Media

Streaming music service Rdio spiffs up with social-centric redesign

Streaming music service Rdio is getting a revamp. Rolling out today, the updated web interface and desktop-application design plays up social music sharing and recommendations, and cuts down on clicks with a new unified view.

Only paid subscribers will be able to see the new Rdio, which is available immediately. The new look was announced Tuesday at SXSW Interactive in Austin by Rdio vice president Malthe Sigurdsson.

“Machines are a nice help, but they can’t do it alone,” said Sigurdsson of music recommendations, in a subtle dig at the algorithms employed by other music services like Pandora. “No matter how good they get, they still don’t have taste.”

Accordingly, Rdio is putting people front-and-center in its new design. On the right side of the screen is a People Sidebar showing the various friends, musicians, or critics you follow. You are able see what someone is listening to right that moment, and if you are feeling it too, you can click and start streaming the same song.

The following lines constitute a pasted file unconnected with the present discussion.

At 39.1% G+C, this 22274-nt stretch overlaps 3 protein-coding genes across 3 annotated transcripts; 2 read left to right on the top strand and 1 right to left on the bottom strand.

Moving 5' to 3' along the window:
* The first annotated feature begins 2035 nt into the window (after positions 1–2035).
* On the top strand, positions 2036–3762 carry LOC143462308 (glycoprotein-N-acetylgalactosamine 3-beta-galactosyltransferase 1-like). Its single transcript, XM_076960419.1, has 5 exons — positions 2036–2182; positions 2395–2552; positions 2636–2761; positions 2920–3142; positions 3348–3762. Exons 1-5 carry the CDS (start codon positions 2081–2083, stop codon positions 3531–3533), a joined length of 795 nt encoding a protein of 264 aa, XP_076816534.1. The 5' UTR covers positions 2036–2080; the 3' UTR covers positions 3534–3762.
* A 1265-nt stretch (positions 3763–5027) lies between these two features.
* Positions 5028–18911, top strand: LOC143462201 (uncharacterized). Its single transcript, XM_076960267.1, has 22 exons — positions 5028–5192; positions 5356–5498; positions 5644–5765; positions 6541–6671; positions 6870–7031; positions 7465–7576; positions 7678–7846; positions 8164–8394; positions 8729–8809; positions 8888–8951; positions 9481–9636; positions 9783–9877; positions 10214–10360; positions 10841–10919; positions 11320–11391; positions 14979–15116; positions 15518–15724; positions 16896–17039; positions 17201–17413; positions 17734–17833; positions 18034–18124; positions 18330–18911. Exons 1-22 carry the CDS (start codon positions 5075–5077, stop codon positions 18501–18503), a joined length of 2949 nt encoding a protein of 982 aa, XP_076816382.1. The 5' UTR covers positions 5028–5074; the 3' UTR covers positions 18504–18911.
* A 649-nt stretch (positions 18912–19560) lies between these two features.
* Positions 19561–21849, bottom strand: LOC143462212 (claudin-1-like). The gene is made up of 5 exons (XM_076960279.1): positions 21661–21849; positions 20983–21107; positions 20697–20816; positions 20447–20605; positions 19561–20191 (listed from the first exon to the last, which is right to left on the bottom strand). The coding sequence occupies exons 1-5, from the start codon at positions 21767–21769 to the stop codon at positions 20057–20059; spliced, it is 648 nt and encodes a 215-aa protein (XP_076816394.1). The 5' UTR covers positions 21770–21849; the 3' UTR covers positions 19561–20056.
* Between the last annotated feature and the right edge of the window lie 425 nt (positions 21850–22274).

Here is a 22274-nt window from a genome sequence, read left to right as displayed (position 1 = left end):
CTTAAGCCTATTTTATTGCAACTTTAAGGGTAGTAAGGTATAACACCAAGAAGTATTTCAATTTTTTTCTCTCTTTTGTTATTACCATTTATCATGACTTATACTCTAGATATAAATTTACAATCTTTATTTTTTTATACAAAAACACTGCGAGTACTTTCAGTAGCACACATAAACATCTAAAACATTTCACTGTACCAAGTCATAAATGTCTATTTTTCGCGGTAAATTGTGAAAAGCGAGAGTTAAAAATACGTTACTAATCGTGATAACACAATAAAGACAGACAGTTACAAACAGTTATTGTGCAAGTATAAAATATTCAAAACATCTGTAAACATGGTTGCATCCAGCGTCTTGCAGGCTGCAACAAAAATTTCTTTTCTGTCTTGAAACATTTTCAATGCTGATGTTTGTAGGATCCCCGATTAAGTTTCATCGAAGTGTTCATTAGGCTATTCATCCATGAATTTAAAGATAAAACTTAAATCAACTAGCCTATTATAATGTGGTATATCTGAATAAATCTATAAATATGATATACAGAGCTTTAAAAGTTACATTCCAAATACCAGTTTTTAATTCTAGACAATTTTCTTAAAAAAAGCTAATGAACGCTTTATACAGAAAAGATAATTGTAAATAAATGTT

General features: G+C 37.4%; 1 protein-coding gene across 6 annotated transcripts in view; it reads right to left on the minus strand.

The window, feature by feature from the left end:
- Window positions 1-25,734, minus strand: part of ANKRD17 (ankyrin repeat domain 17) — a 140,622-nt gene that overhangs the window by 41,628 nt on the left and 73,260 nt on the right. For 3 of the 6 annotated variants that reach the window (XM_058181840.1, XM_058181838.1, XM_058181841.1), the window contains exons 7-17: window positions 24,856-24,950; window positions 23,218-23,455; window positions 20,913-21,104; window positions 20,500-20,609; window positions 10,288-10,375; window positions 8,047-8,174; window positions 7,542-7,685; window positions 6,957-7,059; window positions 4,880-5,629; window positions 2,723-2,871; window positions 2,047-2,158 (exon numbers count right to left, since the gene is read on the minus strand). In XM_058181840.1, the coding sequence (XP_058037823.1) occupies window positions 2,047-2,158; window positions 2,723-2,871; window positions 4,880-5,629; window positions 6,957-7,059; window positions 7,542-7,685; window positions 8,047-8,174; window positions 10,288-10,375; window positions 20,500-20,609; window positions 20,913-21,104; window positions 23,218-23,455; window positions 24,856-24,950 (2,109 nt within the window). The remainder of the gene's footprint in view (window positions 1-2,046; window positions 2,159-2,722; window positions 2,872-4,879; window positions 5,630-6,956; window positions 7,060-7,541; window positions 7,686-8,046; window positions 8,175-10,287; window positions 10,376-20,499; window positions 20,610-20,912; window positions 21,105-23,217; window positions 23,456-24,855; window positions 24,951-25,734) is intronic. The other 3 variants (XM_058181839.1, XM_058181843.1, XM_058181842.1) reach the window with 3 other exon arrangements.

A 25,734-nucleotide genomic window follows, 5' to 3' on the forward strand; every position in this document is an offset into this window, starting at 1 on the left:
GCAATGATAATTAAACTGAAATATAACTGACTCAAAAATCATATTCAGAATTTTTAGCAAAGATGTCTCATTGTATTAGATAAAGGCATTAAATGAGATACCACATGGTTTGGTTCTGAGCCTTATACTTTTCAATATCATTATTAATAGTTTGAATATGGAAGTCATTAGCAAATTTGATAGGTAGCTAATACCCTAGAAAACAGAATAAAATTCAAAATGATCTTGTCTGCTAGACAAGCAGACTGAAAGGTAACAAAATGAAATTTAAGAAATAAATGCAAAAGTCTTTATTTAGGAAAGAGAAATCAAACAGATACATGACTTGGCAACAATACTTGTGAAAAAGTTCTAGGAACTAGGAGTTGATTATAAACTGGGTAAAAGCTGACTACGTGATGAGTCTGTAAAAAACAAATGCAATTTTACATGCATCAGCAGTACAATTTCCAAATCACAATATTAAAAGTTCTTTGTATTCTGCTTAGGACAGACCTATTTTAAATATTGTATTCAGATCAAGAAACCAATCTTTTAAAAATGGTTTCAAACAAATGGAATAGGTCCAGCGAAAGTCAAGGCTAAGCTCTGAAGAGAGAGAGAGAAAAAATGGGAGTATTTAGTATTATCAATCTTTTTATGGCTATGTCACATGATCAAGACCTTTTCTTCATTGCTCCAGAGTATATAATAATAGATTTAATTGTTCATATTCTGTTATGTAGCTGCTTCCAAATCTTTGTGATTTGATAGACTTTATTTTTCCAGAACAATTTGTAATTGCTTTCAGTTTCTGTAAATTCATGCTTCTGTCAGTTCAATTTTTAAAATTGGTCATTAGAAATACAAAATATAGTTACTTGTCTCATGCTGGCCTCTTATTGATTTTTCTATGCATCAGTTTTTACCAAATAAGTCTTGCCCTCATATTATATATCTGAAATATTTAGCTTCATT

When you hover over an album or song, you can see who in your network has listened to it. Use that information to decide if you should give new music a try, or to judge your friends for listening to Lana Del Rey.

The entire Rdio user interface has received an overhaul. The main view is now unified, with a navigation bar on the left and a continuous stream of content in the middle that automatically populates when you scroll down. The display will resize to fit your browser, and if you leave the main page to check out album details or anything else, when you return you’ll snap back to the exact spot where you left off.

There are a few other nice bits rolled into the redesign, like easier sharing over Twitter, Facebook, and email, and the ability to create private playlists and share them with select groups of people.

Rdio, which is not making its user numbers public, has a lot of competition from streaming-music companies such as Spotify, MOG, Pandora, and Rhapsody. The service currently has over 15 million songs available. There’s a limited free option, and paid subscriptions start at $5 a month for unlimited web and desktop streaming. The price bumps to $10 a month to add mobile and offline access as well.

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